THE proposed Indigenisation and Economic Empowerment Bill will increase Zimbabwe’s risk profile and prolong the current economic crisis, the Zimbabwe National Chamber of Commerce (ZNCC) has said.
The Bill, currently before
parliament, will compel foreign companies to sell a 51% shareholding to local business people.Foreign companies that refuse to sell a 51% shareholding to locals will lose their operating licences.
Zimbabwe’s risk profile has increased over the past seven years because of government’s hostile economic policies. International companies have relocated to countries with investor-friendly laws.
In their submissions to parliament this week ZNCC warned that the Bill will have catastrophic effects on the ailing economy if allowed to pass into law in its present form.
The ZNCC said the Bill also gives too much power to the responsible minister.
“It is business’ view that the minister administering the proposed Act will have too much power, most of it in the form of unfettered discretion,” the ZNCC said.
“The powers are so wide that they require that checks and balances be incorporated into the Bill in order to ensure good corporate governance values and transparency in the administration of the proposed Act, and that the responsible Minister must be clearly defined.”
It said the National Indigenisation and Economic Empowerment Board which the Bill proposes to establish was too narrow in its representations.
“There is a need to improve the appointment process of the board. We recommend a situation where business, labour and other key stakeholders submit a list of nominees from which board appointments are then made and ratified by such a body as parliament.”
The ZNCC said it was worried that the proposed board will lose its independence if appointed solely by government.
“This avoids situations as has been observed in parastatals where each minister who comes aboard changes the boards by appointing his own people thereto. Corporate governance values need to be incorporated into the appointment process of the board,” said the ZNCC.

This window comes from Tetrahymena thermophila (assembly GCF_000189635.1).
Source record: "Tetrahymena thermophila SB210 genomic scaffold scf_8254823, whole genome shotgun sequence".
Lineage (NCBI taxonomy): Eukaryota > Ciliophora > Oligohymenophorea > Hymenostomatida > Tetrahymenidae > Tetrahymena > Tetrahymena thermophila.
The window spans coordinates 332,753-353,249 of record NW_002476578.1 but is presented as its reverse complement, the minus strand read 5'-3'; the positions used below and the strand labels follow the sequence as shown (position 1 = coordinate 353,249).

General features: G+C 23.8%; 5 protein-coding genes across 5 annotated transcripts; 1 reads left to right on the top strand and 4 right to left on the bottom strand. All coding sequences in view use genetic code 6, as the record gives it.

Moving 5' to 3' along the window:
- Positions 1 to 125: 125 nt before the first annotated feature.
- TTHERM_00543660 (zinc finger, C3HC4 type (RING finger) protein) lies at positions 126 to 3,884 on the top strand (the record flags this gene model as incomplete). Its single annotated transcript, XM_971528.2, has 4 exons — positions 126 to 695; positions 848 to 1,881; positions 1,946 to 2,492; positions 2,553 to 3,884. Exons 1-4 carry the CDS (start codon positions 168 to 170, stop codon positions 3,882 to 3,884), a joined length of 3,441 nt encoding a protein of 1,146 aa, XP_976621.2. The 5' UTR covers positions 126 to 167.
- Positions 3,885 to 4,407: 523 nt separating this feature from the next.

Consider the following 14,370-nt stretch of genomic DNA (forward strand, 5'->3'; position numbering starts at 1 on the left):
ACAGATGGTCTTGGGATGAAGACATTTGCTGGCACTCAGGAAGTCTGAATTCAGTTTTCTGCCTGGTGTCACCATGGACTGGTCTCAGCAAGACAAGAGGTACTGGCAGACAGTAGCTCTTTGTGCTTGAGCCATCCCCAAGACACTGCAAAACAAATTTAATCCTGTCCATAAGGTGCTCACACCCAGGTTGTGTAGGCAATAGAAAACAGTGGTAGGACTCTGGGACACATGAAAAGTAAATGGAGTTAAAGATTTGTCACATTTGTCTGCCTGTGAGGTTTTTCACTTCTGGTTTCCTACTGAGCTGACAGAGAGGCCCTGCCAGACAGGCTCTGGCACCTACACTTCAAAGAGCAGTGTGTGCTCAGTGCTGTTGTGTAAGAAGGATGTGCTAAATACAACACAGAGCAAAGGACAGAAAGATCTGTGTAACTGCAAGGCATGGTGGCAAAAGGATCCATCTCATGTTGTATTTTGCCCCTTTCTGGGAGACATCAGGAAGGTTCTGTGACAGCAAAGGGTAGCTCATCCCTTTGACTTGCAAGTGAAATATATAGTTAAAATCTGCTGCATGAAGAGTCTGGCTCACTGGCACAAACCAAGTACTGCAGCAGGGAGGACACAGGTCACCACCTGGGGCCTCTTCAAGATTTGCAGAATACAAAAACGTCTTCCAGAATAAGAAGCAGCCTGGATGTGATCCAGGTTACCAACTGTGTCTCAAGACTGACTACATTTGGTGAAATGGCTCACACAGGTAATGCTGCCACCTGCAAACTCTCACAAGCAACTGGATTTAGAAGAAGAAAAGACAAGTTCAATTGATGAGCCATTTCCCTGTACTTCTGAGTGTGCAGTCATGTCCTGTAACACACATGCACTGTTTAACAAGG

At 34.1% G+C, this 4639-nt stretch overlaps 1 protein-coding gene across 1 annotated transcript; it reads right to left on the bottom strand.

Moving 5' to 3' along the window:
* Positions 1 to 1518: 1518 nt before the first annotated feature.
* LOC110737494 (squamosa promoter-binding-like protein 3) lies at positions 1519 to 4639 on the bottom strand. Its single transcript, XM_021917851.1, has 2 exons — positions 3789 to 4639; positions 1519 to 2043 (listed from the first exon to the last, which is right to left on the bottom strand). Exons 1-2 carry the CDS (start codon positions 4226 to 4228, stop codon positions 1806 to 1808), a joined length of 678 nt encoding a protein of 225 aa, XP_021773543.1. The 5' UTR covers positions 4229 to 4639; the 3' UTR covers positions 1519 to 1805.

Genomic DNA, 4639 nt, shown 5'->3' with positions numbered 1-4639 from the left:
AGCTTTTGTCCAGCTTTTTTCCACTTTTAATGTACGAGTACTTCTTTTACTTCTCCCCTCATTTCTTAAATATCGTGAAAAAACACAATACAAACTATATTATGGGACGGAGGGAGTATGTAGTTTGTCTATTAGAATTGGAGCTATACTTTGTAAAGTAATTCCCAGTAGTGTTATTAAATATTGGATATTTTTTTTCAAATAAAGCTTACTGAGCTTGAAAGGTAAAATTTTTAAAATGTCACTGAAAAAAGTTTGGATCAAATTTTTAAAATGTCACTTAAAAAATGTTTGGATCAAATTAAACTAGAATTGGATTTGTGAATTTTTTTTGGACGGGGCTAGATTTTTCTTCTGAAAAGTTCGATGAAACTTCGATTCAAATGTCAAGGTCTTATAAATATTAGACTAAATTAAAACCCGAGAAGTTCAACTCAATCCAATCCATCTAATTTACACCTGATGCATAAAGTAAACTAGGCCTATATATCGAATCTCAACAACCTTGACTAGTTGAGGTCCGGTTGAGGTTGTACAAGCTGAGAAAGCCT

It said the powers of the proposed board are severely limited and therefore subject to “intrusive ministerial directions”.
“This would make the Board pander the whims of the minister.”
The ZNCC also questioned the timing of the Bill saying the process should have been done soon after Independence when the economy was still relatively stable.
It said the timing was wrong because of the current economic crisis and high inflation.
“In view of the current macro-economic environment, there is a real possibility that the Bill could influence systematic asset stripping by organisations so that by the time the Bill becomes law, beneficiaries will only inherit empty shells.”
“Given the experiences of the land reform programme, proprietors could be influenced to externalise their monies.” The Chamber of Mines of Zimbabwe and Bankers Association of Zimbabwe who also made submission said the Bill was no good for business.
Chamber of Mines president Jack Murehwa said the mining community was not pleased with the 51% threshold and instead preferred a 30% threshold staggered over 10 years. — Staff Writer.